Achievement Unlocked: College Graduate

Your reward? You must work hard for it. Again.

After a milestone in your life, whether you’re a teen, a person who has a job, a retired successful businessman, or even just a little kid, there will always be a stage that is harder than before. And this cycle never stops. Some people can cope and adapt easily to these changes because they must. People can be excited, challenged, or felt anxious about it. For me, life can be a reference to Dante’s Inferno, in which as they go deeper and deeper into the circles of hell, worse parts are getting closer and closer. Like when I graduated from college, I felt that I was only on the 4th or 5th circle. Now, it is proved to be worse.

After college is a critical period. I’ve already been through this shift so my advice can matter, or not. You should learn from the mistakes and successes of others. Oh yeah, and that’s the tip before #1!

Here are some hacks for you in your journey to success, or at least, survival.

1. Your GPA matters

The grade is strong with this one

School kids who perform best in their Math or Science or have IQs which are above average are likely to be accelerated or will skip a grade. This is a form of reward for some. Same goes after college. Top students with awards and honorable mentions are likely to be invited by top and big hit companies to work with them. Some companies pay attention to your transcript of records as it is a factor when applying for a job. I even know some companies who are also requiring applicants to submit their high school grades. We cannot blame them for it is a basis of your performance and skill set. What about the students that were not on the Dean’s list but is a genius inside. Bill Gates, Mark Zuckerberg, Steve Jobs, they were all college dropouts, right?

“So, what are the options?”

Research about the company you will be applying for, if they or they not require an above-average GPA. If you have a target company, likely your dream company for your career, and you’re still in college, study well and don’t procrastinate. If the situation is opposite the latter, choose a lower position (if available) in which it doesn’t require a quota for GPA then aim for a promotion. But that is risky, I tell you.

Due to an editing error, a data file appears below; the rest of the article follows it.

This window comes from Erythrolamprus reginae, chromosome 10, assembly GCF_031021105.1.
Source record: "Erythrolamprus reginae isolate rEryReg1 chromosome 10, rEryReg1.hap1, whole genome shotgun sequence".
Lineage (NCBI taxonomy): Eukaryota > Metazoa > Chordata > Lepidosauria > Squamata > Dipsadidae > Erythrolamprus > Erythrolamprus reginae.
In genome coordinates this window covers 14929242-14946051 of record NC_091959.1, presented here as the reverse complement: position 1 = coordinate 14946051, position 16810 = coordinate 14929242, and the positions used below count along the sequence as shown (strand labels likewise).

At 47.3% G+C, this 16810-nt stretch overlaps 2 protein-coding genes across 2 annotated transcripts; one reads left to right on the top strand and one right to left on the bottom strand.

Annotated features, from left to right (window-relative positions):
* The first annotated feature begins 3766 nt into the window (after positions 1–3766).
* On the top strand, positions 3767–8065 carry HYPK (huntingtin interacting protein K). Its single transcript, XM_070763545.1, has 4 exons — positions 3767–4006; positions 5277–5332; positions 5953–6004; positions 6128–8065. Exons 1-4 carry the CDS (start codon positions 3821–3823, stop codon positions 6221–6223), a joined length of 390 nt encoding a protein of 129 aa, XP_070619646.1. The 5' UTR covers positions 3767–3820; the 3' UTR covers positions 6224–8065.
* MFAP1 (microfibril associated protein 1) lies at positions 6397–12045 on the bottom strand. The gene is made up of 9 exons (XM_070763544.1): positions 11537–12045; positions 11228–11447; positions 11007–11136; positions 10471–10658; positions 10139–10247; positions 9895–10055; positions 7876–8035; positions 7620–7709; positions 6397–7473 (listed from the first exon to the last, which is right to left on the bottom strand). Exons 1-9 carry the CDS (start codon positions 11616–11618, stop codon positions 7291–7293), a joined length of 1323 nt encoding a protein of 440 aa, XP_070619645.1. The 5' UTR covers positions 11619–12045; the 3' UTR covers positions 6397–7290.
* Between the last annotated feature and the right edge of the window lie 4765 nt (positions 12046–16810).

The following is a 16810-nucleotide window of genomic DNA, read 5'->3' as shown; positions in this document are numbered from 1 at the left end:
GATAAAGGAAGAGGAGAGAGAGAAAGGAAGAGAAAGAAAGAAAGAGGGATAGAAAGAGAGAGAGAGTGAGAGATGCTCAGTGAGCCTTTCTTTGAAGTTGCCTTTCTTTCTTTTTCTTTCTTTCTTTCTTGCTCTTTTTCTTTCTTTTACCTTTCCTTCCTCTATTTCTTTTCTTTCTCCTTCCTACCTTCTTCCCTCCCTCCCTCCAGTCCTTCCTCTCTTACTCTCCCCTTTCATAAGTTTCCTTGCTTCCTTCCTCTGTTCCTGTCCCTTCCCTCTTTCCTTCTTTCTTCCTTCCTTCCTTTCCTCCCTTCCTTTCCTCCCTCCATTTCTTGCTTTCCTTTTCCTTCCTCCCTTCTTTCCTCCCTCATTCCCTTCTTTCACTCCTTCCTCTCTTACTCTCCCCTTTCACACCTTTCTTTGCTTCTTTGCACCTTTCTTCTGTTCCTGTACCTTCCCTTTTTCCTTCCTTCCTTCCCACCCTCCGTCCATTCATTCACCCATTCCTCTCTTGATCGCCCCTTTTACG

I was 21 years old after graduation. Pumped. Memories from my thesis presentation on a colloquium were still fresh. I even showcased it on my first job application — which was also my first job rejection. I passed all the application assessments, the exam, the interview, it all went great. Even the interviewer was amazed on my thesis. Yes, she asked about it. Next was she told be about my job offer, we shook hands, stood up, congratulated me, and then the HR officer outside told me that I am not qualified because I didn’t reach the GPA quota.


What a plot twist. Study harder!

2. Your Alma Mater matters

Some tongue twist, eh?

I am against this thought but this is the reality. Still, you cannot measure one’s ability and skill set based on what school they came from. Some of the skills are self-taught and learned from other sources. Even employees’ starting salary are based on the name of your college. School’s accreditation, recognition and awards are important, as it widen the potential of their students. But a school’s credibility can be easily measured by its finished product — YOU! Yes, you, you rock star!